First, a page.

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Dose-response on the chemopreventive effects of sarcophine-diol on UVB-induced skin tumor development in SKH-1 hairless mice.

Guillermo RF, Zhang X, Kaushik RS, Zeman D, Ahmed SA, Khalifa S, Fahmy H, Dwivedi C - Mar Drugs (2012)

Bottom Line: Weight gain and any signs of toxicity were also closely monitored.The dose-response study proved a modest increase in chemopreventive effects with the increase in SD dose.The results from this study suggest that broader range doses of SD are necessary to improve the chemopreventive effects.

View Article: PubMed Central - PubMed

Affiliation: Department of Pharmaceutical Sciences, South Dakota State University, Brookings, SD 57007, USA. Ruth.Guillermo@sdstate.edu

ABSTRACT
Sarcophine-diol (SD) is a lactone ring-opened analogue of sarcophine. It has shown chemopreventive effects on chemically-induced skin tumor development in female CD-1 mice, as well as in a UVB-induced skin tumor development model in hairless SKH-1 mice at a dose of 30 μg SD applied topically and 180 mJ/cm(2) UVB. The objective of this study was to determine the dose-response on the chemopreventive effects of SD on SKH-1 hairless mice when exposed to a UVB radiation dose of 30 mJ/cm(2). This UVB dose better represents chronic human skin exposure to sunlight leading to skin cancer than previous studies applying much higher UVB doses. Carcinogenesis was initiated and promoted by UVB radiation. Female hairless SKH-1 mice were divided into five groups. The control group was topically treated with 200 μL of acetone (vehicle), and the SD treatment groups were topically treated with SD (30 μg, 45 μg, and 60 μg dissolved in 200 μL of acetone) 1 h before UVB radiation (30 mJ/cm(2)). The last group of animals received 60 μg SD/200 μL acetone without UVB exposure. These treatments were continued for 27 weeks. Tumor multiplicity and tumor volumes were recorded on a weekly basis for 27 weeks. Weight gain and any signs of toxicity were also closely monitored. Histological characteristics and the proliferating cell nuclear antigen (PCNA) were evaluated in the mice skin collected at the end of the experiment. The dose-response study proved a modest increase in chemopreventive effects with the increase in SD dose. SD reduced the number of cells positively stained with PCNA proliferation marker in mice skin. The study also showed that SD application without UVB exposure has no effect on the structure of skin. The results from this study suggest that broader range doses of SD are necessary to improve the chemopreventive effects.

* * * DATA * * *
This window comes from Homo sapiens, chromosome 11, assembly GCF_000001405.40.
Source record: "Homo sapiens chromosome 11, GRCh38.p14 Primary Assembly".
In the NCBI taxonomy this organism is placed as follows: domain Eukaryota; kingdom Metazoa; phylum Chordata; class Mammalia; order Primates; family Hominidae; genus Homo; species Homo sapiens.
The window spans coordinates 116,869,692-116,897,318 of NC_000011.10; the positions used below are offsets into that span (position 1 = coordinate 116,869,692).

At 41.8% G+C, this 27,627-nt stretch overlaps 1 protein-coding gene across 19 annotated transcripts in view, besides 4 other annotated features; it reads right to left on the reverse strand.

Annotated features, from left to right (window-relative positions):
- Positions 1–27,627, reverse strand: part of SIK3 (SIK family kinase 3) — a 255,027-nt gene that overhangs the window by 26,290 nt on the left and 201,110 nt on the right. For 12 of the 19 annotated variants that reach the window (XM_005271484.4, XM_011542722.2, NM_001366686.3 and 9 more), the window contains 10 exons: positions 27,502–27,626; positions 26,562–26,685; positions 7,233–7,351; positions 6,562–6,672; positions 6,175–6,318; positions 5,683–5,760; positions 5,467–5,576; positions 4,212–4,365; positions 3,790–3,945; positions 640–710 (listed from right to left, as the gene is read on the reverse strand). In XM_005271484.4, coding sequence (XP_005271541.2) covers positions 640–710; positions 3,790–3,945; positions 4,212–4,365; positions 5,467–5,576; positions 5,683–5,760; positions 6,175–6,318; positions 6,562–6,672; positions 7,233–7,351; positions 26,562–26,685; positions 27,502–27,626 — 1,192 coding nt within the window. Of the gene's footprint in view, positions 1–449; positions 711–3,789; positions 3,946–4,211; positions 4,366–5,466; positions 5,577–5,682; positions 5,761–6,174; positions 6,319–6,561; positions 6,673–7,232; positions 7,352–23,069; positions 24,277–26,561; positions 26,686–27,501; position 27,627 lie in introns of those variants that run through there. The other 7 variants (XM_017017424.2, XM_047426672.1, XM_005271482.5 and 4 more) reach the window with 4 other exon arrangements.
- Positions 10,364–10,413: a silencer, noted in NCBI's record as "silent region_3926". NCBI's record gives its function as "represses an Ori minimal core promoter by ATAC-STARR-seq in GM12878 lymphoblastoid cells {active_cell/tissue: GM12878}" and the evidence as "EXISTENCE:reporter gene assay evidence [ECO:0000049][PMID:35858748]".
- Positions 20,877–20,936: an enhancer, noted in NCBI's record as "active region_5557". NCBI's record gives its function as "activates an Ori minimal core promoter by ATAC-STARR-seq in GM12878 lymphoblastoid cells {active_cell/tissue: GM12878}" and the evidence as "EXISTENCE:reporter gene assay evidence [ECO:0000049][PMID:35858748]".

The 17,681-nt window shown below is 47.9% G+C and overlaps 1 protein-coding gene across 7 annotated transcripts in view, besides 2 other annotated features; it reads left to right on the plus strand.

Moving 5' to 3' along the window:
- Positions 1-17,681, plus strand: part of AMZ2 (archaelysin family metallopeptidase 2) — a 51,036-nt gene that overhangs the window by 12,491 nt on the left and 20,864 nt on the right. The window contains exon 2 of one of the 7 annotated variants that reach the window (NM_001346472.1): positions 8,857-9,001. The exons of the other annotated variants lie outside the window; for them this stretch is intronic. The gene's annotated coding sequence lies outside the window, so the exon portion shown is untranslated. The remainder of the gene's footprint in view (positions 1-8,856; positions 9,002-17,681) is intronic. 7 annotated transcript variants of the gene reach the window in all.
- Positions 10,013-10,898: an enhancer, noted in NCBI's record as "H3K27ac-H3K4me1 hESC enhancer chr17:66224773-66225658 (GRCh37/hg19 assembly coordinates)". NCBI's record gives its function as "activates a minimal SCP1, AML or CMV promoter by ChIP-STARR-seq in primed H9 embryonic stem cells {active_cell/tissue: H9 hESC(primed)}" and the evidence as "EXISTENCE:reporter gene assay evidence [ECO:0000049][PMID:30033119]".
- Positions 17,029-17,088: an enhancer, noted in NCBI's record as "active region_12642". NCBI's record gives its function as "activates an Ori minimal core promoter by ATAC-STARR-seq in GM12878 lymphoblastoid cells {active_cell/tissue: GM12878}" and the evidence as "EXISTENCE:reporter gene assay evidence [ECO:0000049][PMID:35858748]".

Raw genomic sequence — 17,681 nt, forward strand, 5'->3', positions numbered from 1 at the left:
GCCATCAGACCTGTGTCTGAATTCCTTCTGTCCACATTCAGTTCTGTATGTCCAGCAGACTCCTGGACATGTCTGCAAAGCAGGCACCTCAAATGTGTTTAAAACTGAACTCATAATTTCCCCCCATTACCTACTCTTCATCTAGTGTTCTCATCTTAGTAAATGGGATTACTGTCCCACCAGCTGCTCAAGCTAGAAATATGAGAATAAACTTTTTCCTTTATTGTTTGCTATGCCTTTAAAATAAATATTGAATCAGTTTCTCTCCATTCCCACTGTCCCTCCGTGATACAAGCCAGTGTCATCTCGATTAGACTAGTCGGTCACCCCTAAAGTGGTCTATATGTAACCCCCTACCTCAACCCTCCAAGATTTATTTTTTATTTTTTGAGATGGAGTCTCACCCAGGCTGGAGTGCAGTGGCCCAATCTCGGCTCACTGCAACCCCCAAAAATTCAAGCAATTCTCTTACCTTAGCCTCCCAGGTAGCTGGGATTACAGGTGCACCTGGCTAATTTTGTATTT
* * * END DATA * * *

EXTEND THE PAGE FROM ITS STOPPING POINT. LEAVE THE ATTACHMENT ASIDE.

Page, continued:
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Effects of SD treatment on tumor volume in SKH-1 mice. Each point represents the average tumor volume (mm3) per mouse ± SEM. Tumors were measured as described in experimental section. Tumor volumes were similar in all three SD treatments groups (n =20).
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marinedrugs-10-02111-f004: Effects of SD treatment on tumor volume in SKH-1 mice. Each point represents the average tumor volume (mm3) per mouse ± SEM. Tumors were measured as described in experimental section. Tumor volumes were similar in all three SD treatments groups (n =20).

Mentions: By the end of the experiment (27th week) there was a reduction in the average tumor volume per mouse (mm3) of 74.9%, 73.3% and 80.5% respectively for the 30 μg, 45 μg and 60 μg SD treated groups as compared to control. However, these reductions in tumor volumes were not statistically significant because of the high standard deviation for tumor volume in the control group. The effects of SD on tumor volume are presented in Figure 4. Each point represents the average tumor volume (mm3) per mouse ± SEM. The length, width, and height of each tumor were measured with Vernier caliper and the formula 4/3 πr2 was applied to calculate the tumor volumes.